There is nothing like arriving to your pick-up destination, especially after taking the chance that the 12-minute drive would be worth it, to see a parent and multiple small children. “Well crap,” is what I usually say, or at least some NSFW variation of that phrase. So, you roll up to them with your doors locked and roll your window down to say, “Do you have car seats for these children?” More often than not, the answer is a firm “No,” or “They don’t need them,” or, the worst of all: “My last driver didn’t make me take them.” That last one right there, that gets me. It is amazing to me how so many drivers will take a child without proper safety precautions. In Michigan the law is as follows:
- If a child weighs less than 30 pounds or is less than 2 years old, they must be in a rear-facing child seat.
- If a child weighs more than 30 pounds, but less than 50 pounds or is between the ages of 2-5, they must be in a forward-facing child seat.
- If the child is not more than 57 inches tall, weighs 50 or more pounds or is between the ages of 5-8, they must be in a booster seat.
- A child who is 8 years old or older must be wearing a seatbelt.
Laws in other states are similar but please check your state’s laws for exact regulations.
Now, many people argue that because we are a commercial vehicle these laws do not apply to us. This is one area where things get a little murky. While looking at the Michigan state law, there is a list of exceptions to car seat rules, including this excerpt, “This section does not apply if the motor vehicle being driven is a bus, school bus, taxicab, moped, motorcycle, or other motor vehicle not required to be equipped with safety belts under federal law or regulations.” It is unclear if legally we are considered “taxicabs.” There is currently no statute stating that rideshare drivers are taxi drivers, especially considering we are exempt from many of the same rules and regulations that taxis are subject too. Until this legal gray area has changed, it is better to take extra precautions and follow all local, state, and federal laws that any civilian driver would legally be required to follow. But many drivers wonder whether or not they are legally responsible party.
Another argument I often hear from drivers is that car seats are the parent’s responsibility, not ours. Part of me wants to agree with this. Generally, however, the person driving the car is the person responsible for those in the vehicle. So, if you let a child in your car without a car seat even with their parents’ permission you could be ticketed. There are also ethical concerns here if you were to be involved in a crash and the child was hurt. You could be looking at losing your only or part-time income for what, $5.00?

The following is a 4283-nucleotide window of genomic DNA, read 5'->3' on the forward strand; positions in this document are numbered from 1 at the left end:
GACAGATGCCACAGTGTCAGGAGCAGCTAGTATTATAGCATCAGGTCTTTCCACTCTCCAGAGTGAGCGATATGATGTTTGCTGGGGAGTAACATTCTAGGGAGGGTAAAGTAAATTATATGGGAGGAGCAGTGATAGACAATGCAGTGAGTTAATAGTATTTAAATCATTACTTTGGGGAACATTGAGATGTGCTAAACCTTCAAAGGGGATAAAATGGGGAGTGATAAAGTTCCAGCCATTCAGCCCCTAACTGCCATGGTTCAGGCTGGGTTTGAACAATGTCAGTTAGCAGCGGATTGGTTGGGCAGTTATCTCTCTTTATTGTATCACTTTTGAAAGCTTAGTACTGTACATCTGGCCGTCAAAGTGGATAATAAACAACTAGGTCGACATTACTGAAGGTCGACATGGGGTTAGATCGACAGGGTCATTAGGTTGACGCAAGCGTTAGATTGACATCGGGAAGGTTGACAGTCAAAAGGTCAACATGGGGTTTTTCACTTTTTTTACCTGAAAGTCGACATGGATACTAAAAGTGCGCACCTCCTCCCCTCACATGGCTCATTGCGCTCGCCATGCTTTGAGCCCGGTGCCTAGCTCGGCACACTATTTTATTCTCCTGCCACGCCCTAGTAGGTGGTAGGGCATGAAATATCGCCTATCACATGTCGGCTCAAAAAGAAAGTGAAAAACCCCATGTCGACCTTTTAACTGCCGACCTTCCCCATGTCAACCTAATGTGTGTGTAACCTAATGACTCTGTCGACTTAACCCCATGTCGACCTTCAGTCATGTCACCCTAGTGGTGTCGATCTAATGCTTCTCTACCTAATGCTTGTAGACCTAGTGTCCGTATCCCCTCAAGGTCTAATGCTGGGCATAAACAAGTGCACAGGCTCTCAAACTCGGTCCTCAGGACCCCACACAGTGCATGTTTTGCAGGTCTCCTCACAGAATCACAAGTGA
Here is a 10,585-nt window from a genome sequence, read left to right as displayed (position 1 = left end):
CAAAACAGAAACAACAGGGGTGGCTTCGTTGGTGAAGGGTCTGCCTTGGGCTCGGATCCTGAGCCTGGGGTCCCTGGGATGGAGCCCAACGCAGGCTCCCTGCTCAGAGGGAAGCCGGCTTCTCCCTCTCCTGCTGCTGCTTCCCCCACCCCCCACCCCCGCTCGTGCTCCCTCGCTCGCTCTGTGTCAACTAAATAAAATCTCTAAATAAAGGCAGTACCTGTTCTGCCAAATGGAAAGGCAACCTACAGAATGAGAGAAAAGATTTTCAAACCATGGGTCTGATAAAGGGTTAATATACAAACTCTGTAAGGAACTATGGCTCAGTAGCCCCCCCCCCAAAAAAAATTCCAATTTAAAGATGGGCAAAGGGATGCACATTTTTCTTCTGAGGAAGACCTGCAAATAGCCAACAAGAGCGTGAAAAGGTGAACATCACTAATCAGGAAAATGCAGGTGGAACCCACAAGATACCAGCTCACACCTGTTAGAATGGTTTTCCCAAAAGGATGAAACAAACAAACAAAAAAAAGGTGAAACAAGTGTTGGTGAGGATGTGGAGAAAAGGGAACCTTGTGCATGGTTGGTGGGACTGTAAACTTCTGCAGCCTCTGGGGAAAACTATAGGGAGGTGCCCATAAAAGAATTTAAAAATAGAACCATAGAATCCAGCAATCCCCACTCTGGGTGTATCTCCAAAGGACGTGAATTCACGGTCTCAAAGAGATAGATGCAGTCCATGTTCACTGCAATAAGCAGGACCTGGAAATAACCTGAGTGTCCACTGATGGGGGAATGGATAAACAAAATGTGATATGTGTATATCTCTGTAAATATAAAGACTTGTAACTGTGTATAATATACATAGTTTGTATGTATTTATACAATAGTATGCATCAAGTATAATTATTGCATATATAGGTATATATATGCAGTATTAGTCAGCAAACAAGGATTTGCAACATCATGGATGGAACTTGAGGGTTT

This leads me to the last reason I hear from other drivers in the community about why they chose to take a child without a car seat. Money. You lose the fare and your cancellation rate goes up. I get it. Looking back at the scenario I presented, you just drove TWELVE minutes to pick someone up for a whopping $3.60 cancellation fee on Uber. This hurts. When you rely on your rideshare income to provide for your day-to-day life and you waste almost 15 minutes for less than $5.00, it really sets you back for the day. I know many of us are trying to average $15+/hour to survive and this ill-prepared passenger just wasted our time. And with the full roll out of UberPro, many of us are also trying to keep our cancellation rate down; or, just keep it reasonable on Lyft so we are not deactivated. But is it worth putting the life of a child at risk?
At the end of the day, I can’t tell you what to do. I can give you recommendations and ask you to look deeply at yourself. Can you live with the ethical and moral concerns of risking a child’s life? Can you afford to lose your job even if it does cost you 15 minutes of losing money? The big picture here is simple for me. Require that kids are kept safe and don’t compromise. Parents know the rules, many CPS services give out free seats, and just because Mom or Dad doesn’t care doesn’t mean you shouldn’t. Some drivers also goes as far as purchasing their own booster seats. Here is a couple of great links for options for this. Ensure to check your local laws and regulations before purchasing a seat.